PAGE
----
Panasonic camera projects real-time images onto patients during surgery
Panasonic has developed a new infrared Medical Imaging Projection System (MIPS) that not only tracks changes in the shape and positions of organs in near real-time, but projects the images directly onto the patient as a guide for surgeons during complex operations.
Ever since the discovery of X-rays, imaging technologies have revolutionized surgery and medicine. Even the first blurry shadows of flesh and bones made diagnosis and treatment many orders of magnitude safer and more effective, and, today, we live in a world where viewing highly detailed, color, 3D moving images of the body's interior in real time is possible.
However, there is still a lot of room for improvement – especially in dealing with scenarios like liver surgery. The liver is not only the largest gland in the human body, it's an organ that dominates the abdominal cavity. This means that in any surgical situation, it will tend to shift and sag in all manner of ways. Worse, the liver is permeated with blood vessels and is so complicated in terms of its function that liver surgery requires a lot of attention to detail.
In such a situation, indocyanine green (ICG) fluorescence imaging techniques have proven very useful. ICG is a dye that is fluorescent under infrared light that can be used for diagnoses and to produce images for heart, eye, and liver surgery.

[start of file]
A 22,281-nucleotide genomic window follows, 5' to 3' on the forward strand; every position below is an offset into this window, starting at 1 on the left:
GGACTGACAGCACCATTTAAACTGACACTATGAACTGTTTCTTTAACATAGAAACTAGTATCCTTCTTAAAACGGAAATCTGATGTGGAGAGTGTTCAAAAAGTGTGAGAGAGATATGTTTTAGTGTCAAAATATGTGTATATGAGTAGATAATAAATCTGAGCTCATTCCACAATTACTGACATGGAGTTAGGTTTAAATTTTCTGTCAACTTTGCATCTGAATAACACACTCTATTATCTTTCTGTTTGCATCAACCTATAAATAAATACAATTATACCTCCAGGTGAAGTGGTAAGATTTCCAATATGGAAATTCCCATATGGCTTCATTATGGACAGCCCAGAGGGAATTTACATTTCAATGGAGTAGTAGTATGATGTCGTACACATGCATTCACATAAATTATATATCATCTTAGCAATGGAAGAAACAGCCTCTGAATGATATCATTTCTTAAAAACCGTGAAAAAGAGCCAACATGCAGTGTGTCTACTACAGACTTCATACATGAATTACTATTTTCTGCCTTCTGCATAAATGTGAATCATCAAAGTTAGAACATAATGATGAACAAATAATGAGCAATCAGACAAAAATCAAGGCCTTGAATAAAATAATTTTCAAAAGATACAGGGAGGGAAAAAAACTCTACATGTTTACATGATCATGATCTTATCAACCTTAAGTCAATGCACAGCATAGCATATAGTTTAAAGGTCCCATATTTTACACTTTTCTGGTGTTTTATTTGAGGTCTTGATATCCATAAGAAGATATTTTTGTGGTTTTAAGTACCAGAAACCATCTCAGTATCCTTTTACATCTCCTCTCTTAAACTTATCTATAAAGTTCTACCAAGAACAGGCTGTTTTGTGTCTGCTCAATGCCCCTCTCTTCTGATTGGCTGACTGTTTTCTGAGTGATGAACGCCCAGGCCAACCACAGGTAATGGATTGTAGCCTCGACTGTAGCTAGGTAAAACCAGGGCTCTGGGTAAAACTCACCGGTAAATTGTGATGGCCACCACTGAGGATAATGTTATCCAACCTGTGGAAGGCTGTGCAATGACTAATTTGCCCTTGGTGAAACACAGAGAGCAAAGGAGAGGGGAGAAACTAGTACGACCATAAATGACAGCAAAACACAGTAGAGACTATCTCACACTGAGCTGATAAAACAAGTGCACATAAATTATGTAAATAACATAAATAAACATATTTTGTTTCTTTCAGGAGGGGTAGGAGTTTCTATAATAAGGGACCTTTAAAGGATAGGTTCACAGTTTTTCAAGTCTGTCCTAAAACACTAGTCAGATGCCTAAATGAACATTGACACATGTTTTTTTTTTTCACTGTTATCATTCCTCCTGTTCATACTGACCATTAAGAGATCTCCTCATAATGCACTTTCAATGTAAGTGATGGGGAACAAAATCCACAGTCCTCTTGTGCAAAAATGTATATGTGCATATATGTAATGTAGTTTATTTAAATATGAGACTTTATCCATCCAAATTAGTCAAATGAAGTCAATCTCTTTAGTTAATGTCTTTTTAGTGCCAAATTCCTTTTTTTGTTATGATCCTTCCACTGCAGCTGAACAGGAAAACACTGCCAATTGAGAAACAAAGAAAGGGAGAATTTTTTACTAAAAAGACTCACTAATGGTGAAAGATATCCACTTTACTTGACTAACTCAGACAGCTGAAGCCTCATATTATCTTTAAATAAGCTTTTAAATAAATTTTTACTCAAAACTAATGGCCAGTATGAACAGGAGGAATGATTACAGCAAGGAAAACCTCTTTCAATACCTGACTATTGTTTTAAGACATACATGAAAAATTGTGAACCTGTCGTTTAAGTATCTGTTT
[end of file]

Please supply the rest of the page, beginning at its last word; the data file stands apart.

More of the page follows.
The problem was that the surgeon had to keep looking away from the patient to study a monitor, so Panasonic, Kyoto University and medical instruments company Mitaka Kohki Co., Ltd. teamed up to create MIPS, a near real-time imaging system that makes use of the projection mapping technology that is commonly used to project images onto buildings. With the patient's body serving as the canvas, images captured by an infrared camera are processed and projected onto the patient in a customizable format that is visible by the surgeon.
This means the surgeon doesn't have to look away from the surgical field to take in important information such as the shape and position of organs, and bleeding can be minimized by guiding doctors in making incisions along projected lines. In addition, the system is also designed to be vibration proof and easy to move into position.
The video below shows MIPS in action.